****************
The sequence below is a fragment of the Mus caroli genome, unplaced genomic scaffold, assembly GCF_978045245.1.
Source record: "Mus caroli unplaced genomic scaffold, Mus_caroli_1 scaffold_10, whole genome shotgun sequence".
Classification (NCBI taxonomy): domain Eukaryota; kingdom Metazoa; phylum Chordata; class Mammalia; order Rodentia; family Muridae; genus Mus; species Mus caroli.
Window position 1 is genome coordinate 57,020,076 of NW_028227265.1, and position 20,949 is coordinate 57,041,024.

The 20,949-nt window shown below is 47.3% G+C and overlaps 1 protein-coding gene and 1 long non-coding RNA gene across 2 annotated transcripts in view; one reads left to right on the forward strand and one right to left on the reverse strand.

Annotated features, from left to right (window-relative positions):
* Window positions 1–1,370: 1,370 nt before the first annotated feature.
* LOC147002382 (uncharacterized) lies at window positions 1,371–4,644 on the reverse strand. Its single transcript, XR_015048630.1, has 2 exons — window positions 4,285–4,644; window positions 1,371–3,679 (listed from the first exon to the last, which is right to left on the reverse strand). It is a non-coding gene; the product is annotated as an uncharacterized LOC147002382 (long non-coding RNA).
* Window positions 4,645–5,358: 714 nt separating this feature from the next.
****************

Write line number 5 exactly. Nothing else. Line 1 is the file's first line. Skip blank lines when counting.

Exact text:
The 20,949-nt window shown below is 47.3% G+C and overlaps 1 protein-coding gene and 1 long non-coding RNA gene across 2 annotated transcripts in view; one reads left to right on the forward strand and one right to left on the reverse strand.